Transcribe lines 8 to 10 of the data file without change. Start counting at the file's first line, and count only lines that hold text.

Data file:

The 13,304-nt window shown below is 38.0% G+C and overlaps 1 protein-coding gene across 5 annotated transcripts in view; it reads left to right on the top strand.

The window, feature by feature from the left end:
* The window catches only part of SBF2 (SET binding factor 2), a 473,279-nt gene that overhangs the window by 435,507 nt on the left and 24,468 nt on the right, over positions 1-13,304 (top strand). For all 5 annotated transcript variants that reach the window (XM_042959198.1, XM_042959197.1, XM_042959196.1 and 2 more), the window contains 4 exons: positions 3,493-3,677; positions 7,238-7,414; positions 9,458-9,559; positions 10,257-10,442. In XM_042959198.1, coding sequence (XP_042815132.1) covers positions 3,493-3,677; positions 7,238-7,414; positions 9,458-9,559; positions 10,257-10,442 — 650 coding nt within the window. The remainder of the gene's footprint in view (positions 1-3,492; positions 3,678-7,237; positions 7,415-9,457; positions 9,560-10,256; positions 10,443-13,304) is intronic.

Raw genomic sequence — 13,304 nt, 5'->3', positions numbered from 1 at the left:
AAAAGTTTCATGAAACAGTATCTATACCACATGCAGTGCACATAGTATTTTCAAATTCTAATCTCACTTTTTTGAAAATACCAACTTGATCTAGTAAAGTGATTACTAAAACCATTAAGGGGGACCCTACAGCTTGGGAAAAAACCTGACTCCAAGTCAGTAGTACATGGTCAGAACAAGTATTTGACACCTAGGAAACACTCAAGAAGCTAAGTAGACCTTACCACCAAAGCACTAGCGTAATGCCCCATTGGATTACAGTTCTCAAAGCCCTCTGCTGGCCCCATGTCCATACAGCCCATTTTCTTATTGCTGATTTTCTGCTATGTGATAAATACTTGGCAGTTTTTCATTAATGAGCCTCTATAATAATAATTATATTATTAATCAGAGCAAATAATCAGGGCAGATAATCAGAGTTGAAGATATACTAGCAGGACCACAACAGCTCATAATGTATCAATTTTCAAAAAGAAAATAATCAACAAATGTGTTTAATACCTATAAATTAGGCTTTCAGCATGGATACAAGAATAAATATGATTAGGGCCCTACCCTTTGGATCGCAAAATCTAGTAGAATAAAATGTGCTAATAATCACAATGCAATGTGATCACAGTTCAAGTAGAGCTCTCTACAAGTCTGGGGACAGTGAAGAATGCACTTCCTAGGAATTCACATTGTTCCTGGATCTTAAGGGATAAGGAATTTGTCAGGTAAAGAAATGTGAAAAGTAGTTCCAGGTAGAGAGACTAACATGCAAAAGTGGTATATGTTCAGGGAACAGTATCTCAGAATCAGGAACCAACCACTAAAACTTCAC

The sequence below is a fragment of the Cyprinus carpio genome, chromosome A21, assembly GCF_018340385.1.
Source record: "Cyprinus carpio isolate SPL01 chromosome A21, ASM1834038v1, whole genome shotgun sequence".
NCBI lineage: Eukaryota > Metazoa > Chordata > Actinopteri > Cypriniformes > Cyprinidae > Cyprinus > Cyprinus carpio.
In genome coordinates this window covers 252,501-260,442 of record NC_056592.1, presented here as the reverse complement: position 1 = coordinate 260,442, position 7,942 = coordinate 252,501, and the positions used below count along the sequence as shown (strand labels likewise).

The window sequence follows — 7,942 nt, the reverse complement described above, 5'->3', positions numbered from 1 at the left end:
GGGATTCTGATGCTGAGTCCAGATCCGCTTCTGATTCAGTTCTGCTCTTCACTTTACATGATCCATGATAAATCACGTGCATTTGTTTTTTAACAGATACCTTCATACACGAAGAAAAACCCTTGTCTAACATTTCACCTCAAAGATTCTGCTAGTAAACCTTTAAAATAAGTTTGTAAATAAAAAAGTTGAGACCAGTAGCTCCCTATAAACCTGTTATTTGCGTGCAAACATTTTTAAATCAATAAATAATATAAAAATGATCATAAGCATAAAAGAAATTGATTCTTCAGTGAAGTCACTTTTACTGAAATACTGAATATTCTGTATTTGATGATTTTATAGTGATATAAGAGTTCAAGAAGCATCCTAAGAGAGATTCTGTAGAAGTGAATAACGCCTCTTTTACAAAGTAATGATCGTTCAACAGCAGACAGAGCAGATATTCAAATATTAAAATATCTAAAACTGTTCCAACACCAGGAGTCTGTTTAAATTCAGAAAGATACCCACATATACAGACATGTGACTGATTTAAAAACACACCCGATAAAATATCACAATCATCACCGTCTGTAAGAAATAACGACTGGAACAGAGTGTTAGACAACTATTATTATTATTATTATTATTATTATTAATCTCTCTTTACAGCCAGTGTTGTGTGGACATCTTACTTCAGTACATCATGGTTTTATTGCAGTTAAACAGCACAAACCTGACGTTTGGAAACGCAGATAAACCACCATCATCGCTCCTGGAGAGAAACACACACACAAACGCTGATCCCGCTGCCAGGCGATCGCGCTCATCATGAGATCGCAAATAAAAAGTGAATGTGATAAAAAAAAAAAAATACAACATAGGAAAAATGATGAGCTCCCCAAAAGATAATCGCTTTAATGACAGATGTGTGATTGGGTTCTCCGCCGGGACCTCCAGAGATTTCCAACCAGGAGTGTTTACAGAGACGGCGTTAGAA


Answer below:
NCBI lineage: Eukaryota > Metazoa > Chordata > Actinopteri > Cypriniformes > Cyprinidae > Cyprinus > Cyprinus carpio.
In genome coordinates this window covers 252,501-260,442 of record NC_056592.1, presented here as the reverse complement: position 1 = coordinate 260,442, position 7,942 = coordinate 252,501, and the positions used below count along the sequence as shown (strand labels likewise).

The window sequence follows — 7,942 nt, the reverse complement described above, 5'->3', positions numbered from 1 at the left end: